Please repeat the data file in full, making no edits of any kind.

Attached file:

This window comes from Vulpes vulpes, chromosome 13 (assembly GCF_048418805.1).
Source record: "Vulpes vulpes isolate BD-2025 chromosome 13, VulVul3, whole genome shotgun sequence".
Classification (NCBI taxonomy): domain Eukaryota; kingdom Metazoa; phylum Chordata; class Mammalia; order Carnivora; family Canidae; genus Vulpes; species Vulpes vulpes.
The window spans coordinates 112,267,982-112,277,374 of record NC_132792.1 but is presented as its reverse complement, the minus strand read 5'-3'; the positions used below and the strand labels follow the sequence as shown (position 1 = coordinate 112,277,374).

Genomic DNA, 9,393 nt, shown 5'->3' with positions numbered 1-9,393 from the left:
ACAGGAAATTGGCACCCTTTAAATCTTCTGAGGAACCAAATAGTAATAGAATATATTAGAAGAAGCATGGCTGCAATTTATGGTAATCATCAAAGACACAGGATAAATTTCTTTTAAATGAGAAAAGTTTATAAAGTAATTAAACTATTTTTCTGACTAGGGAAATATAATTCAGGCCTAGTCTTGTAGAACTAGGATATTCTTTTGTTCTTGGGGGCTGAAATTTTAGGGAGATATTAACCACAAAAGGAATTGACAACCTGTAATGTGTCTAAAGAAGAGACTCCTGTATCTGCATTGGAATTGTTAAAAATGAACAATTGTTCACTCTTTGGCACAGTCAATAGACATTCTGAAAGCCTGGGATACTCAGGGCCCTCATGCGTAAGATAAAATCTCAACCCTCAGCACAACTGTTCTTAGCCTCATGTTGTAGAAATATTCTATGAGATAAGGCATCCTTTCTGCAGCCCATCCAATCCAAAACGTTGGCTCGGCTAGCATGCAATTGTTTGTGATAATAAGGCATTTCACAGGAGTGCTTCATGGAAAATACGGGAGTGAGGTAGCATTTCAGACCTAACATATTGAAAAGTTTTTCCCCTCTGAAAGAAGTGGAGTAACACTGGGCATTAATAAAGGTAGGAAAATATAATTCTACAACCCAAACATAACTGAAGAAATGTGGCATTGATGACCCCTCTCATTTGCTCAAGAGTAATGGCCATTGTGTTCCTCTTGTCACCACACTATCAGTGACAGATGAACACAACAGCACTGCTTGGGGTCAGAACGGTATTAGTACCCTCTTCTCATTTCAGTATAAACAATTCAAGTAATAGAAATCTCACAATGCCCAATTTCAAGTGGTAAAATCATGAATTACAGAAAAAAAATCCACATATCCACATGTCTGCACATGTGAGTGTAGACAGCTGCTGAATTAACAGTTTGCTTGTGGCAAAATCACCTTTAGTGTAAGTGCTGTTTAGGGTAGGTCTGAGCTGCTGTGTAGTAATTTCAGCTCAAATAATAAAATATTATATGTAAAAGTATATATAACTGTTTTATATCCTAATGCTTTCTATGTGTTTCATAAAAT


This window comes from Vulpes vulpes, chromosome 13 (assembly GCF_048418805.1).
Source record: "Vulpes vulpes isolate BD-2025 chromosome 13, VulVul3, whole genome shotgun sequence".
Classification (NCBI taxonomy): domain Eukaryota; kingdom Metazoa; phylum Chordata; class Mammalia; order Carnivora; family Canidae; genus Vulpes; species Vulpes vulpes.
The window spans coordinates 112,267,982-112,277,374 of record NC_132792.1 but is presented as its reverse complement, the minus strand read 5'-3'; the positions used below and the strand labels follow the sequence as shown (position 1 = coordinate 112,277,374).

Genomic DNA, 9,393 nt, shown 5'->3' with positions numbered 1-9,393 from the left:
ACAGGAAATTGGCACCCTTTAAATCTTCTGAGGAACCAAATAGTAATAGAATATATTAGAAGAAGCATGGCTGCAATTTATGGTAATCATCAAAGACACAGGATAAATTTCTTTTAAATGAGAAAAGTTTATAAAGTAATTAAACTATTTTTCTGACTAGGGAAATATAATTCAGGCCTAGTCTTGTAGAACTAGGATATTCTTTTGTTCTTGGGGGCTGAAATTTTAGGGAGATATTAACCACAAAAGGAATTGACAACCTGTAATGTGTCTAAAGAAGAGACTCCTGTATCTGCATTGGAATTGTTAAAAATGAACAATTGTTCACTCTTTGGCACAGTCAATAGACATTCTGAAAGCCTGGGATACTCAGGGCCCTCATGCGTAAGATAAAATCTCAACCCTCAGCACAACTGTTCTTAGCCTCATGTTGTAGAAATATTCTATGAGATAAGGCATCCTTTCTGCAGCCCATCCAATCCAAAACGTTGGCTCGGCTAGCATGCAATTGTTTGTGATAATAAGGCATTTCACAGGAGTGCTTCATGGAAAATACGGGAGTGAGGTAGCATTTCAGACCTAACATATTGAAAAGTTTTTCCCCTCTGAAAGAAGTGGAGTAACACTGGGCATTAATAAAGGTAGGAAAATATAATTCTACAACCCAAACATAACTGAAGAAATGTGGCATTGATGACCCCTCTCATTTGCTCAAGAGTAATGGCCATTGTGTTCCTCTTGTCACCACACTATCAGTGACAGATGAACACAACAGCACTGCTTGGGGTCAGAACGGTATTAGTACCCTCTTCTCATTTCAGTATAAACAATTCAAGTAATAGAAATCTCACAATGCCCAATTTCAAGTGGTAAAATCATGAATTACAGAAAAAAAATCCACATATCCACATGTCTGCACATGTGAGTGTAGACAGCTGCTGAATTAACAGTTTGCTTGTGGCAAAATCACCTTTAGTGTAAGTGCTGTTTAGGGTAGGTCTGAGCTGCTGTGTAGTAATTTCAGCTCAAATAATAAAATATTATATGTAAAAGTATATATAACTGTTTTATATCCTAATGCTTTCTATGTGTTTCATAAAAT